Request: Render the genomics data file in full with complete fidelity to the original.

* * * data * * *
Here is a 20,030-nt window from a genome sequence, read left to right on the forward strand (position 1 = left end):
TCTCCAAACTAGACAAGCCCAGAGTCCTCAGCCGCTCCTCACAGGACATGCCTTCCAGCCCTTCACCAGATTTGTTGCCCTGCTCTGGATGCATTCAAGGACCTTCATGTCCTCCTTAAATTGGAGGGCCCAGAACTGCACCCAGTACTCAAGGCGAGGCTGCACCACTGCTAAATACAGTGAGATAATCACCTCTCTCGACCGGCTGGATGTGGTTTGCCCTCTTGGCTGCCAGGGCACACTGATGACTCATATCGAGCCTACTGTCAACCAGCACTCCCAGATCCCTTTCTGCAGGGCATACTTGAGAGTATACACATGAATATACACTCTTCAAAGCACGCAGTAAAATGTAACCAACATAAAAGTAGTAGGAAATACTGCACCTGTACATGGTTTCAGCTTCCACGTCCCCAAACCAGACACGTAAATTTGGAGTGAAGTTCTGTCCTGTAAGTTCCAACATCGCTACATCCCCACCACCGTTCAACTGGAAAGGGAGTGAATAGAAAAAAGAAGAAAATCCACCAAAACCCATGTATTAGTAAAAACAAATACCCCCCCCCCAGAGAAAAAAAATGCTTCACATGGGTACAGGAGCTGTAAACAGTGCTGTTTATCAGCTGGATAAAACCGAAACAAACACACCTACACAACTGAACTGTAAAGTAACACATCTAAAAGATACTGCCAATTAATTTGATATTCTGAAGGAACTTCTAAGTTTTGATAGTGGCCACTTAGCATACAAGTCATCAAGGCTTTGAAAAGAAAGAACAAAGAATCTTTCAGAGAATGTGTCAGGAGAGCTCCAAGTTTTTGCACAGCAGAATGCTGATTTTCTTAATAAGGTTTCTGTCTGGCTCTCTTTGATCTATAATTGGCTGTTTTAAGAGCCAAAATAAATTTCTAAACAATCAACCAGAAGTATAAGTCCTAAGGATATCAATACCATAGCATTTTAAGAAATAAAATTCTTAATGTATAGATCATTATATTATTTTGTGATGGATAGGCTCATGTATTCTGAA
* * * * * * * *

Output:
Here is a 20,030-nt window from a genome sequence, read left to right on the forward strand (position 1 = left end):
TCTCCAAACTAGACAAGCCCAGAGTCCTCAGCCGCTCCTCACAGGACATGCCTTCCAGCCCTTCACCAGATTTGTTGCCCTGCTCTGGATGCATTCAAGGACCTTCATGTCCTCCTTAAATTGGAGGGCCCAGAACTGCACCCAGTACTCAAGGCGAGGCTGCACCACTGCTAAATACAGTGAGATAATCACCTCTCTCGACCGGCTGGATGTGGTTTGCCCTCTTGGCTGCCAGGGCACACTGATGACTCATATCGAGCCTACTGTCAACCAGCACTCCCAGATCCCTTTCTGCAGGGCATACTTGAGAGTATACACATGAATATACACTCTTCAAAGCACGCAGTAAAATGTAACCAACATAAAAGTAGTAGGAAATACTGCACCTGTACATGGTTTCAGCTTCCACGTCCCCAAACCAGACACGTAAATTTGGAGTGAAGTTCTGTCCTGTAAGTTCCAACATCGCTACATCCCCACCACCGTTCAACTGGAAAGGGAGTGAATAGAAAAAAGAAGAAAATCCACCAAAACCCATGTATTAGTAAAAACAAATACCCCCCCCCCAGAGAAAAAAAATGCTTCACATGGGTACAGGAGCTGTAAACAGTGCTGTTTATCAGCTGGATAAAACCGAAACAAACACACCTACACAACTGAACTGTAAAGTAACACATCTAAAAGATACTGCCAATTAATTTGATATTCTGAAGGAACTTCTAAGTTTTGATAGTGGCCACTTAGCATACAAGTCATCAAGGCTTTGAAAAGAAAGAACAAAGAATCTTTCAGAGAATGTGTCAGGAGAGCTCCAAGTTTTTGCACAGCAGAATGCTGATTTTCTTAATAAGGTTTCTGTCTGGCTCTCTTTGATCTATAATTGGCTGTTTTAAGAGCCAAAATAAATTTCTAAACAATCAACCAGAAGTATAAGTCCTAAGGATATCAATACCATAGCATTTTAAGAAATAAAATTCTTAATGTATAGATCATTATATTATTTTGTGATGGATAGGCTCATGTATTCTGAA